In this study, researchers used ultrasonography to measure activity in the deep neck muscles of 22 cervicogenic headache patients and 22 healthy subjects. They observed that the deep neck muscles in the healthy subject group were thicker than those of participants in the cervicogenic headache group. The findings suggest that atrophy of deep neck muscles may play a role in cervicogenic headaches, and clinicians should keep this in mind when developing a treatment plan for patients with this condition. Doctors of chiropractic commonly treat patients with cervicogenic headaches using spinal manipulative therapy and therapeutic exercise.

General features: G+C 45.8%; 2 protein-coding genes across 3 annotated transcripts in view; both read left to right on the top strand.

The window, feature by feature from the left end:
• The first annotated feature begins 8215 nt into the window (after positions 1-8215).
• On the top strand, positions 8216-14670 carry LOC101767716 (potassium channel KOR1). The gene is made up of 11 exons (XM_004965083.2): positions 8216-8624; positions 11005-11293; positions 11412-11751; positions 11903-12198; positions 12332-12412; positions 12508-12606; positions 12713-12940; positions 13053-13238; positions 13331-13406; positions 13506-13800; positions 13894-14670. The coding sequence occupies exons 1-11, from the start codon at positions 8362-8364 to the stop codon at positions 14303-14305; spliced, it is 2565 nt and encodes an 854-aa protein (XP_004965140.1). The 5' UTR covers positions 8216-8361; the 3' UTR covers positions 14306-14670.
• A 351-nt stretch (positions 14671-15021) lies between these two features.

Cranio, October 2019